Monday, April 29, 2019

Our Next Speaker

Ralph C. Smedley was a quiet fellow; quite unassuming. Few people would have known him but for one amazing accomplishment, which happened at the Santa Ana YMCA. 
Smedley began working for the YMCA immediately after he graduated from Wesleyan University in Bloomington, IL.  The local chapter was looking for a new education director, and so the young man took the job enthusiastically.  The year was 1903 and he had a desire to help people do their best. 
Smedley noticed that several of the young men at the gym had difficulty expressing their thoughts clearly.  They lacked sophistication, and the college boy decided what they needed was a speaking club.  But few had interest in attending a classroom club. They were there for sports. 
Smedley changed jobs. He moved to nearby Freeport. Again, he tried to start his speaking club. Again, no success.   
Then in 1924, Ralph Smedley, who was still working for the YMCA, took a job in California, at a new YMCA in a little town called Santa Ana.  He tried one more time, this time making the class a little less classroom oriented, and more like a banquet. Each banquet chose a member to act as master of ceremonies for the evening, introducing each of the evening’s speakers. 
Smedley made it a game.  When people would unconsciously slip an “um” in when gathering their thoughts, attendees would take a fork and ding their water glass. Profanity was never allowed.  And soon, people were flocking to the Santa Ana YMCA to join Smedley’s banquet club. 
And Smedley dubbed it “Toastmasters.”
Soon people were asking him if they could start their own Toastmaster’s club, and Ralph happily obliged.  He created learning materials and helped organize the new chapters.  By 1941, Toastmasters had become their own organization, and hired Ralph full-time. He devised set rules for teaching effective speech and came up with inventive new games to foster the skill.  But his main point was this; whenever you speak, whether to a group or an individual, make each listener feel as if you are talking to them alone.  Speak as if you are just talking to one person.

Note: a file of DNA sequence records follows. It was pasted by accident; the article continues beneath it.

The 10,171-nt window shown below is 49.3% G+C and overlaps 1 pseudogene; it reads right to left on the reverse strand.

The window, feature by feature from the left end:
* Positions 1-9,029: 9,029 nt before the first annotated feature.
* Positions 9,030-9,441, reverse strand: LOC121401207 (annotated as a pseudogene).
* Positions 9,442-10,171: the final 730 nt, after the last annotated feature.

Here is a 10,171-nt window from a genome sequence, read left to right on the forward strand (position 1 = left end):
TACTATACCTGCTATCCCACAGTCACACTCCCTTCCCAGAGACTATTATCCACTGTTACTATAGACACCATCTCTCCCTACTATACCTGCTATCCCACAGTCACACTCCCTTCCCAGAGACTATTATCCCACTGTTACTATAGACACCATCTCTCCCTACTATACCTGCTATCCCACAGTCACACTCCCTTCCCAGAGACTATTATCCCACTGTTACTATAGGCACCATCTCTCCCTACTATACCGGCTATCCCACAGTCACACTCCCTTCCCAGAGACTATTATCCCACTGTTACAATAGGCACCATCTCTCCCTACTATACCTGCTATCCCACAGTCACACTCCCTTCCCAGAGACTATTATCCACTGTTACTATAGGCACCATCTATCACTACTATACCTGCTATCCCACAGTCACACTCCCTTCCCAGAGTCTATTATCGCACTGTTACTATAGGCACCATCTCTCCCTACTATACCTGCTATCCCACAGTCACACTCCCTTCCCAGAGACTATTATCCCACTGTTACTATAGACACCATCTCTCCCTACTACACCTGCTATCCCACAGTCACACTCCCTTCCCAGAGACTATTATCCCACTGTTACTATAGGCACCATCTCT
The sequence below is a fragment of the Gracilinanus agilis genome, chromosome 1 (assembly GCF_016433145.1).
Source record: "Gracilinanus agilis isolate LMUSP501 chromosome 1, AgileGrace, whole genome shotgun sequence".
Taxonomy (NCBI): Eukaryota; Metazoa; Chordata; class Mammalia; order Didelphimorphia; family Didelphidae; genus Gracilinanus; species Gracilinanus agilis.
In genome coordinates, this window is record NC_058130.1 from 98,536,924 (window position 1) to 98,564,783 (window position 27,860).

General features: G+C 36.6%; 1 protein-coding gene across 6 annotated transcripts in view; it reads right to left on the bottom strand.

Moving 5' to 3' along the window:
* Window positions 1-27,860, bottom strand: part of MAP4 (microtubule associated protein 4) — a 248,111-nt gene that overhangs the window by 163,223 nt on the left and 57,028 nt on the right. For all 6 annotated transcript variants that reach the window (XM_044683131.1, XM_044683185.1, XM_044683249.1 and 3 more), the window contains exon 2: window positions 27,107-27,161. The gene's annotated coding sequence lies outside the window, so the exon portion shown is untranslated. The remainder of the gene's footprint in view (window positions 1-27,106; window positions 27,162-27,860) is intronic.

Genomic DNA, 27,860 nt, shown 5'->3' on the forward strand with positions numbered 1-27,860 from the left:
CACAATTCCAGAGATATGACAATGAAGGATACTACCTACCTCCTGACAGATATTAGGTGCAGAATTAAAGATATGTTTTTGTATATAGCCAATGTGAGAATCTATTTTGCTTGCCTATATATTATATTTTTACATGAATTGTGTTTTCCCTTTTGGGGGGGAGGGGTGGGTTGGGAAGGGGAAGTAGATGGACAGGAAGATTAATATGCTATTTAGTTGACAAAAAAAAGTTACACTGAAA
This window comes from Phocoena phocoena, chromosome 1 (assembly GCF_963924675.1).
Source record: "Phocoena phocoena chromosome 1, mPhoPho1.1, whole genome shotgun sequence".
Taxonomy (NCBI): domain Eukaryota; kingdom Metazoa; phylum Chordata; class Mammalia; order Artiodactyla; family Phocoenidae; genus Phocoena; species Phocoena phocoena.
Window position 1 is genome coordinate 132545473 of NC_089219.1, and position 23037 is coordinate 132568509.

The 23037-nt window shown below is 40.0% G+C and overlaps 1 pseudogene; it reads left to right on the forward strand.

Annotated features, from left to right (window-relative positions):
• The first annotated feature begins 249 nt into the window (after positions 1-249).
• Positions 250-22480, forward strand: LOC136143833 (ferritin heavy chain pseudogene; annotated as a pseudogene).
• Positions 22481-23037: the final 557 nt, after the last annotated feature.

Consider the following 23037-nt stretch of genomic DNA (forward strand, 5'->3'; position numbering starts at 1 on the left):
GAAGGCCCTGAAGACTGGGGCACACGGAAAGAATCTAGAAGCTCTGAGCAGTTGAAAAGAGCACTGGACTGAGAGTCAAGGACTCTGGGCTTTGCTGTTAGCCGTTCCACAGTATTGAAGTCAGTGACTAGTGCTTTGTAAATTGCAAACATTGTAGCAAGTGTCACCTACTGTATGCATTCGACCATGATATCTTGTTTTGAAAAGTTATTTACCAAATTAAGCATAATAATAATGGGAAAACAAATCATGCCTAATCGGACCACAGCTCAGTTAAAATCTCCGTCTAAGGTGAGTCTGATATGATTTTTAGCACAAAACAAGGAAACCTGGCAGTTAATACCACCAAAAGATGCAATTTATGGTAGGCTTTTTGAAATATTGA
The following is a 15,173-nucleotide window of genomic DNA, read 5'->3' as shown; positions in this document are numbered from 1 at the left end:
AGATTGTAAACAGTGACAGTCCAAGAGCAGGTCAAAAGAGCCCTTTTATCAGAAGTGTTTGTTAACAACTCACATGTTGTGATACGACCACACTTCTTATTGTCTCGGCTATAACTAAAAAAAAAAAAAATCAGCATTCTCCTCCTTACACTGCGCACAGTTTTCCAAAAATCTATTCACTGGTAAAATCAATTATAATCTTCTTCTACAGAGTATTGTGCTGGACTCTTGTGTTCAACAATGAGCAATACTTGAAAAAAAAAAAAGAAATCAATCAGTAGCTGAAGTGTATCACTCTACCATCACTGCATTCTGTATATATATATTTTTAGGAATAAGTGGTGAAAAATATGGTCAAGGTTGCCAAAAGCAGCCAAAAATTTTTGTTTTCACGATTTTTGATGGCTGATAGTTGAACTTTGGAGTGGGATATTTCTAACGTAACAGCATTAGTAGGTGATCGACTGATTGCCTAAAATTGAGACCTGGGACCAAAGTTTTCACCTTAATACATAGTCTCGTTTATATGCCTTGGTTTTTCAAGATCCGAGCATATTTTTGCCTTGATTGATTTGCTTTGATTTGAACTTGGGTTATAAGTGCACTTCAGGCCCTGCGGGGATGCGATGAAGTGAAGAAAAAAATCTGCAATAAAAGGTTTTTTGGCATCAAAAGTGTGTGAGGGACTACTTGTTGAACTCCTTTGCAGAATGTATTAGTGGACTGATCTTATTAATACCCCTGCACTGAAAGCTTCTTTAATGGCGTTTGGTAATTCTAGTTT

Smedley built his philosophy from watching great speakers of his time. Will Rogers and Franklin D. Roosevelt were favorites of his, because they were masters of his “audience of one” delivery style.
The Santa Ana YMCA that once stood on Alton in Santa Ana was closed in the 1960’s and remained boarded up for many years.  But Smedley was grateful that his beloved Toastmasters got its start in the basement of that old building.  He credited the area for its optimism and energy for making Toastmasters possible. 
Ralph Smedley continued to live in Orange County and passed away in 1965.

No comments:

Post a Comment

Brea's Art In Public Places

In 1975, California, like the rest of the country, was dealing with cultural shifts.  Like cities struggled to find their own identities as ...